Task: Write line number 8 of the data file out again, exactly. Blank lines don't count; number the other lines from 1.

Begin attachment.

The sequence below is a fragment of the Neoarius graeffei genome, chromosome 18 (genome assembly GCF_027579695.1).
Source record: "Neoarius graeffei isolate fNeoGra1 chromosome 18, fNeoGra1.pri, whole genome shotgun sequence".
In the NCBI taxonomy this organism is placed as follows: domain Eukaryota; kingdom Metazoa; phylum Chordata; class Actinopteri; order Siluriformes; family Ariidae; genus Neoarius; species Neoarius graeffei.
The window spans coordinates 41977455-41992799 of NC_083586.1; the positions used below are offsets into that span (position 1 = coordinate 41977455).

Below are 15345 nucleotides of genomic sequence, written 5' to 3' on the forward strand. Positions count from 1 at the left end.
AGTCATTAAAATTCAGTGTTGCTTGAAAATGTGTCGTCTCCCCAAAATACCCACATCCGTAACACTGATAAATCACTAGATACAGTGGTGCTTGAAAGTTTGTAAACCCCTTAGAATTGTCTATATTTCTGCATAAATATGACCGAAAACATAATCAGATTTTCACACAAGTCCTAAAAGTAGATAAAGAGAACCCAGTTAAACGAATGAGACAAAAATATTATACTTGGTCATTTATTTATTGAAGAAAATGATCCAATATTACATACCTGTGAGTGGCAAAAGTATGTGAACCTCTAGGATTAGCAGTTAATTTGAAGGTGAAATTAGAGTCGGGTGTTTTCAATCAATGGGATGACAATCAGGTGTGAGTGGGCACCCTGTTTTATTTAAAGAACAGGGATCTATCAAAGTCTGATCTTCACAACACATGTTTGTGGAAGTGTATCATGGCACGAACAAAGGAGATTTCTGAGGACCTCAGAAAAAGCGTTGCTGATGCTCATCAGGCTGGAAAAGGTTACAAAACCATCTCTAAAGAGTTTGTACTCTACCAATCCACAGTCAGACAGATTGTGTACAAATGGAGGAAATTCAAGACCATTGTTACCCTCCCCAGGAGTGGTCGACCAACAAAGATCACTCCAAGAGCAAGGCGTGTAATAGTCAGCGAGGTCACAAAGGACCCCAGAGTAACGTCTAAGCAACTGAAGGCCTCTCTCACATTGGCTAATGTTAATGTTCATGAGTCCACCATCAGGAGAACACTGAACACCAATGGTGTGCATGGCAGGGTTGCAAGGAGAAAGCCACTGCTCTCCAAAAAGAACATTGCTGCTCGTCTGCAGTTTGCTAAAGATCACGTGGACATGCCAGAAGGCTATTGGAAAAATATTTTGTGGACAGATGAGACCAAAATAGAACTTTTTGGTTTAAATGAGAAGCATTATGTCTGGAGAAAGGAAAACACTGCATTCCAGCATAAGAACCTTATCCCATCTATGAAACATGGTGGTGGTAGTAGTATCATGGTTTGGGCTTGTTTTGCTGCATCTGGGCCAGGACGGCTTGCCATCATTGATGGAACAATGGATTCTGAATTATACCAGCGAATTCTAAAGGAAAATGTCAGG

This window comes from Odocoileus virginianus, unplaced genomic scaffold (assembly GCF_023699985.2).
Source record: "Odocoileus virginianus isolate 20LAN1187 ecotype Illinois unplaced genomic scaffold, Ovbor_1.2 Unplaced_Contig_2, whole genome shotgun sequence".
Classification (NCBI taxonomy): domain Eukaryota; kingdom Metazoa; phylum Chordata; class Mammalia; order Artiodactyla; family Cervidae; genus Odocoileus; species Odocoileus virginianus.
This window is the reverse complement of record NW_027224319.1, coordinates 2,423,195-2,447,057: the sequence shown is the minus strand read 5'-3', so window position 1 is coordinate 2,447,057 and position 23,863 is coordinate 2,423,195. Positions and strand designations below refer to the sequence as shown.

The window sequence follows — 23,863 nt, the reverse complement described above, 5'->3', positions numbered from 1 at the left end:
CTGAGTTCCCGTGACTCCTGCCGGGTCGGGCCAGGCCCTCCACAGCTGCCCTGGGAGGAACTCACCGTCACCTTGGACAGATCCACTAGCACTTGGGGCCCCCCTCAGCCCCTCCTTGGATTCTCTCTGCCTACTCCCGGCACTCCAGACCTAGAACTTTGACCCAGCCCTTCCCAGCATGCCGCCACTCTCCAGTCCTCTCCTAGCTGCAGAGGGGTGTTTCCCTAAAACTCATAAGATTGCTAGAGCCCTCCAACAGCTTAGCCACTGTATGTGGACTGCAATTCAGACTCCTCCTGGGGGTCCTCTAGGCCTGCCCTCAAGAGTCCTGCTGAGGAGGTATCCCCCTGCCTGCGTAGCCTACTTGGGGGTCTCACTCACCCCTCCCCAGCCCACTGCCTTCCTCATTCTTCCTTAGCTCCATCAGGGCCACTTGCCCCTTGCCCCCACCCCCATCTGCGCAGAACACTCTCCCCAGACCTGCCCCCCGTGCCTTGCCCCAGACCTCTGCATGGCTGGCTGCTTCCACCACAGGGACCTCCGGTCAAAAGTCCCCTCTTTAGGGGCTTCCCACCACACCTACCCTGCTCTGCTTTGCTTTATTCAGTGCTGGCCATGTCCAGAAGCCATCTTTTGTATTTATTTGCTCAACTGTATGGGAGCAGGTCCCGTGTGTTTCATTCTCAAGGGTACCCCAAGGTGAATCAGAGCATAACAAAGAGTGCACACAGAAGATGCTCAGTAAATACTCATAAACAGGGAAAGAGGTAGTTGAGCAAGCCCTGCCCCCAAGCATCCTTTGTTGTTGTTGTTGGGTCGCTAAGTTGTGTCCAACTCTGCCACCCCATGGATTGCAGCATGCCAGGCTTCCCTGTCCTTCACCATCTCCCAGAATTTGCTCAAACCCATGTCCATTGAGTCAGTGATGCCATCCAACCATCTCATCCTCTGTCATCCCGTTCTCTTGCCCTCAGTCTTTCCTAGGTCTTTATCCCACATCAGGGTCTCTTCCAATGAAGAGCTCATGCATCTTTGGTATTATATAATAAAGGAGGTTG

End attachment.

Source record: "Odocoileus virginianus isolate 20LAN1187 ecotype Illinois unplaced genomic scaffold, Ovbor_1.2 Unplaced_Contig_2, whole genome shotgun sequence".